Rob Kenner, New York Times best-selling author of the Marathon Don’t Stop: The Life and Times of Nipsey Hussle shares the principles that, Nipsey Hussle, advocated in his music and in his daily life and work. Nipsey’s music on self-empowerment, economic independence, owning your own intellectual property, owning real estate investments, financial literacy and also just supporting people who support you.
Rob – The reason that I wrote the book and called it The Marathon Don’t Stop is because I believe that, Nipsy Hussle, is one of the most important and misunderstood artists in the history of, hip-hop.
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Introduction to Nipsey Hussle
Rob is going to share the life of the Man, Nipsey Hussle, not just the artist. Nipsey Hussle, was more than a rapper, this young man was instrumental in a lot of things: building up his community and giving back among other things. Rob is going to expand on our knowledge of both the, hip-hop, artist and, Nipsey Hussle, life and legacy.
I must confess that I did not know of, Nipsey Hussle, until he was murdered and the whole world was talking about him. My generation is not necessarily a rap or a, hip-hop, kind of generation, my generation is the R&B soul generation. Rob on the other hand is intimately connected with, hip-hop, and its culture.
Bio of Rob Kenner New York Times Best Selling Author
Rob Kenner is one of the most prolific and influential voices in, hip hop, publishing. A founding editor of Vibe, Kenner joined the start-up team of Quincy Jones’ groundbreaking, hip hop, monthly in 1992. During a nineteen-year run at Vibe, he edited and wrote cover and feature stories on iconic cultural figures ranging from Tupac Shakur to Barack Obama as well as writing the acclaimed column Boomshots.
Kenner’s writing has appeared in Complex, Genius, Mass Appeal, Pigeons & Planes, Ego Trip, Poetry magazine, The New York Times, and Billboard. He’s also produced and directed documentary shorts on the likes of De La Soul, Nas, and Post Malone. As an editor at Vibe Books, Kenner worked on the New York Times bestseller Tupac Shakur and contributed to The Vibe History of Hip Hop. He went on to co-author VX: 10 Years of Vibe Photography and produced the book Unbelievable, a biography of The Notorious B.I.G. by Cheo Hodari Coker which was optioned for the motion picture Notorious. His latest book is a New York Times Best seller “The Marathon Don’t Stop: The Life and Times of Nipsey Hussle.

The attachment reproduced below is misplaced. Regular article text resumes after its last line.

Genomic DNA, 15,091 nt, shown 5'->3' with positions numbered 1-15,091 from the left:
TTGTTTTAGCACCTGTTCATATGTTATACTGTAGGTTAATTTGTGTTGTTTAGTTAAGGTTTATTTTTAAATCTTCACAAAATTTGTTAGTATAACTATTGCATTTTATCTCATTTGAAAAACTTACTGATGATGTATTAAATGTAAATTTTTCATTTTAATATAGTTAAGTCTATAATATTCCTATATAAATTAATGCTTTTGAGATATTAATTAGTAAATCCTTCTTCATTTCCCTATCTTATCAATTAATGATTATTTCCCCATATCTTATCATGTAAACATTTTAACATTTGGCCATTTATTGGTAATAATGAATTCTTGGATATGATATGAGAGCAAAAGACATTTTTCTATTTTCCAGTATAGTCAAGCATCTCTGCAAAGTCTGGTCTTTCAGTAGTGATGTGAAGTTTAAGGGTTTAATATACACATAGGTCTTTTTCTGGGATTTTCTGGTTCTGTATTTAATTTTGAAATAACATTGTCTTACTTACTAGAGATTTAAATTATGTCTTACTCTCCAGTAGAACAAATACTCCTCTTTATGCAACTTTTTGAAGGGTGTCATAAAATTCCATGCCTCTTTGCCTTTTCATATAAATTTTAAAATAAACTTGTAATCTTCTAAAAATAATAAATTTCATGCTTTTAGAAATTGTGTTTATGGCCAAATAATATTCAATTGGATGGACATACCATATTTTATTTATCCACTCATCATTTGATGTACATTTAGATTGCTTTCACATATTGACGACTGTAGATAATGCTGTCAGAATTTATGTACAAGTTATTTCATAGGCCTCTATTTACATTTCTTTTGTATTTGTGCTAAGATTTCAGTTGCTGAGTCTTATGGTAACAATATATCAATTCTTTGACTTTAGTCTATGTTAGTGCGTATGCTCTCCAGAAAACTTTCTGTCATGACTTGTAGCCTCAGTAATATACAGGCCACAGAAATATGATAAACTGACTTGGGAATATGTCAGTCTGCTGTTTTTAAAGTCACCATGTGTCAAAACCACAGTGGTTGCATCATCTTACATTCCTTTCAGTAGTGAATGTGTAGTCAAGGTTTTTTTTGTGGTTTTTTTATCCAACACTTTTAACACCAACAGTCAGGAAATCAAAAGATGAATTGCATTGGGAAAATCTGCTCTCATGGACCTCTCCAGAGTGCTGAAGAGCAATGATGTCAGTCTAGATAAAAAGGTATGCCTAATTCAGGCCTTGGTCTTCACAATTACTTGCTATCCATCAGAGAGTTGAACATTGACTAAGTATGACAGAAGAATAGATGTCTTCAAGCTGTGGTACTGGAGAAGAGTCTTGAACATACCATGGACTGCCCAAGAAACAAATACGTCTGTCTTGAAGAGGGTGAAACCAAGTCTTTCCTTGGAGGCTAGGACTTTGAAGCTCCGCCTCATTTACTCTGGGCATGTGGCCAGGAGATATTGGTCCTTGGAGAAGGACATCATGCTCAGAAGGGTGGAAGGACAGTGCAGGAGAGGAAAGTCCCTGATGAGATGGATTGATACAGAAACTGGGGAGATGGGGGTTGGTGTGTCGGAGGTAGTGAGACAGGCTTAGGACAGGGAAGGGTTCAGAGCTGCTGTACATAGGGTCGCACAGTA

Myrna – I was reading your press releases, I understand that you met, Nipsey Hussle, about 10 years ago at, Vibe. What impressed you most about the man back then?
Nipsey Hustle Hip Hop Music
Rob – Nipsey Hussle, had just released one of his first major mixtapes a project called Bullets Ain’t Got No Name and he was very excited to come up to the office of, vibe magazine, and presented it to the staff. I learned later in the process of researching my book The Marathon Don’t Stop, he had been submitting his demo and photo to the magazine for some time hoping to be featured in our “next section”, which is a platform for new artists. People like Jay-z and Biggie and Mary J Blige got their first break at, Vibe, by being featured in the “next section” at, Vibe.
Nipsey’s goal was be featured in that section but, honestly where he was in his career at that moment he was not really on our radar yet. He was an unsigned artist so, and he was first sending those demos in, but like every goal he ever set for himself in life. He set a very high goal and although he did not achieve his goal right away he persisted. Nipsey Hussle, just kept at it and did not give up and by God he made it into the office of, Vibe, by 2009 and presented his mixtape to the Staff.
I was impressed by his charisma, his energy, his personal magnetism. I remember the man who walked into the conference room that day. His braids immaculately done and his outfit on point, his gold chain was shining, and he was very proud to be presenting his music. When he pressed play, it was powerful stuff.
We had worked on the first cover story for Snoop Dogg back in 1993 and so I personally had a strong sense of déjà vu. Nipsey Hussle, was coming from Los Angeles and giving that really hard West Coast sound. One of the tracks on the tape he was rapping over a famous Dr Dre beat the song Gin and Juice. You have to come correct if you are going to record to that beat. It was very impressive to me.
Vibe Magazine featured New Hip Hop Artists in their Next Section